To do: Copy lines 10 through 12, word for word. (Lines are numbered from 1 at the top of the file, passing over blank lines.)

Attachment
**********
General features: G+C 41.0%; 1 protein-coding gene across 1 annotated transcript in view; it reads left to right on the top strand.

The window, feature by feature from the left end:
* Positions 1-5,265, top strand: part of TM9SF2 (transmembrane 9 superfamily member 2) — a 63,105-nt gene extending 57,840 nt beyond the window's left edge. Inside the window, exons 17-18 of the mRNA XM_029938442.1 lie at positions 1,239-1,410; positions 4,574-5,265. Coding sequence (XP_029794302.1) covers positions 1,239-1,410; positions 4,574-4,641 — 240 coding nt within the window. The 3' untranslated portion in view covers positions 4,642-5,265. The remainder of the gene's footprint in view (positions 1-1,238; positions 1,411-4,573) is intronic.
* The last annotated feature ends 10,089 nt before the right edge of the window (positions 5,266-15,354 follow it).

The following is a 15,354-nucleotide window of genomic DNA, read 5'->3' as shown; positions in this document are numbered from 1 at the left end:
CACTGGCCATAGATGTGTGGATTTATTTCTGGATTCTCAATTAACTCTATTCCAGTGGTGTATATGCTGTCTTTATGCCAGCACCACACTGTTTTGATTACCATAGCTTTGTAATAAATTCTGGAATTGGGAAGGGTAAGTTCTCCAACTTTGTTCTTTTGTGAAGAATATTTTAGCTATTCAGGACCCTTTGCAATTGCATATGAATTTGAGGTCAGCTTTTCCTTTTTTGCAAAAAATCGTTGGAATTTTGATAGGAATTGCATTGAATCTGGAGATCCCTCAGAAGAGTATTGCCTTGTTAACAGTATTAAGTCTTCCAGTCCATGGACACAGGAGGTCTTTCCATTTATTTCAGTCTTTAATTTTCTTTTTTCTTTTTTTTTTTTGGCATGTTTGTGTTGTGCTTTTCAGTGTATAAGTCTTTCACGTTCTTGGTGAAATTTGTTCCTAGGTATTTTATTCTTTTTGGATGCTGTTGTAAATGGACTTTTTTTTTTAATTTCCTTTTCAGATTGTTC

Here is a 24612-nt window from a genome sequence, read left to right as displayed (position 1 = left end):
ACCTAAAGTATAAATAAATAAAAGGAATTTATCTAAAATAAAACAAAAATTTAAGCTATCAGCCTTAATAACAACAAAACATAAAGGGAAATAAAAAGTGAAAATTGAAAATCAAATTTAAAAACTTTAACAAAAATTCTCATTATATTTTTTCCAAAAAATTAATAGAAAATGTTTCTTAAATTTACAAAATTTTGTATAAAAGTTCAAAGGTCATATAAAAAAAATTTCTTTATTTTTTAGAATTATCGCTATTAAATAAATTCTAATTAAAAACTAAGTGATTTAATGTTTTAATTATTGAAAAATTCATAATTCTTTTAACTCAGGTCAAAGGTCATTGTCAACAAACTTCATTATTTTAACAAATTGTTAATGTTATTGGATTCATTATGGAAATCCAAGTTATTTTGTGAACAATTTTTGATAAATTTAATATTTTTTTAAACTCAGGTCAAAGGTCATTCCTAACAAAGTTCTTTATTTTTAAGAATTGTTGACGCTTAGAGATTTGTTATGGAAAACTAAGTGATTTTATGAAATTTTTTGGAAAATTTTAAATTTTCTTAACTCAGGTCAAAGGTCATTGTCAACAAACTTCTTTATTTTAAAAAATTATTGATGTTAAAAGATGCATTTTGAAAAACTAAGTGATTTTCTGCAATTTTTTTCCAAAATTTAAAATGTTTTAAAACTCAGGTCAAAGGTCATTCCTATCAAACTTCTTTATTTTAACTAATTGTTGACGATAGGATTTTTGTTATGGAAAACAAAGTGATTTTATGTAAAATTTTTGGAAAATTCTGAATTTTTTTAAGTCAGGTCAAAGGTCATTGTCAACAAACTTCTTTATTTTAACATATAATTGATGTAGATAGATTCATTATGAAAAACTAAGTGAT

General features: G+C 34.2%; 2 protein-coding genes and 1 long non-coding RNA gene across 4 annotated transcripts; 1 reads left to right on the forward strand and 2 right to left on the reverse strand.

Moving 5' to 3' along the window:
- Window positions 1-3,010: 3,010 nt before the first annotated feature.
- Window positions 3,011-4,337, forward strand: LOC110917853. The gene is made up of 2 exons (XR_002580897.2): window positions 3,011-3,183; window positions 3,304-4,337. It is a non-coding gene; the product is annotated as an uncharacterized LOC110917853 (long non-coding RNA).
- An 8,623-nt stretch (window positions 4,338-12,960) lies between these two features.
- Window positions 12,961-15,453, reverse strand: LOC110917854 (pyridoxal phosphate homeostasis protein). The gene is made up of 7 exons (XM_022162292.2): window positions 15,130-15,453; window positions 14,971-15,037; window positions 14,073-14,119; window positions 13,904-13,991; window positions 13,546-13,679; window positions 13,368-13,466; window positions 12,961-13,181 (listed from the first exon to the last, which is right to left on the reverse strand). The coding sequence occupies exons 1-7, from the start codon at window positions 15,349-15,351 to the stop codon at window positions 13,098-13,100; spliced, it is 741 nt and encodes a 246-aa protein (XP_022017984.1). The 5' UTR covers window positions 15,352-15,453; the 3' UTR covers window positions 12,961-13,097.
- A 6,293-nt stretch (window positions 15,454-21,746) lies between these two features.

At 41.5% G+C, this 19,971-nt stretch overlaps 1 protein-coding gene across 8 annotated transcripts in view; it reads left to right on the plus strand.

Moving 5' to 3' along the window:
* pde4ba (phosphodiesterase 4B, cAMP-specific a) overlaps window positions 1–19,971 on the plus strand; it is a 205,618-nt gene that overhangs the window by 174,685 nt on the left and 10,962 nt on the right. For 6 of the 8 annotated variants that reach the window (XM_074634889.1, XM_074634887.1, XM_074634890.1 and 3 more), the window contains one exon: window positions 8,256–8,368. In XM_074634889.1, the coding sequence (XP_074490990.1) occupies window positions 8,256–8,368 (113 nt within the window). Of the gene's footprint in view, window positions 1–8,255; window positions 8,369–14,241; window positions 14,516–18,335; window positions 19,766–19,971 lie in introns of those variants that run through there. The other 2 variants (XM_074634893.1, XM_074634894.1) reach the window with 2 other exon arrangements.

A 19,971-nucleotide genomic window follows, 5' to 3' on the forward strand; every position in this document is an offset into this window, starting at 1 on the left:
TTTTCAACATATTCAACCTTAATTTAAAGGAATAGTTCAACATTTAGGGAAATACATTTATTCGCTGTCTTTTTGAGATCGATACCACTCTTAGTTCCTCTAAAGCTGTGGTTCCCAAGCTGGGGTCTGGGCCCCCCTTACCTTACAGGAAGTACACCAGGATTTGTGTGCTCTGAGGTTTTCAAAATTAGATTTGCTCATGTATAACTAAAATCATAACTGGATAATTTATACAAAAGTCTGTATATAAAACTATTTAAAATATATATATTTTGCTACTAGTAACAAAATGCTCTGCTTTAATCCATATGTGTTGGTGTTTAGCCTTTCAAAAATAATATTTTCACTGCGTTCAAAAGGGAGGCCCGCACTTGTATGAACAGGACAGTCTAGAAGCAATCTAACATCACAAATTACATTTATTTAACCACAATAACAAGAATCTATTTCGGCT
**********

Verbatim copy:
Moving 5' to 3' along the window:
- Window positions 1-3,010: 3,010 nt before the first annotated feature.
- Window positions 3,011-4,337, forward strand: LOC110917853. The gene is made up of 2 exons (XR_002580897.2): window positions 3,011-3,183; window positions 3,304-4,337. It is a non-coding gene; the product is annotated as an uncharacterized LOC110917853 (long non-coding RNA).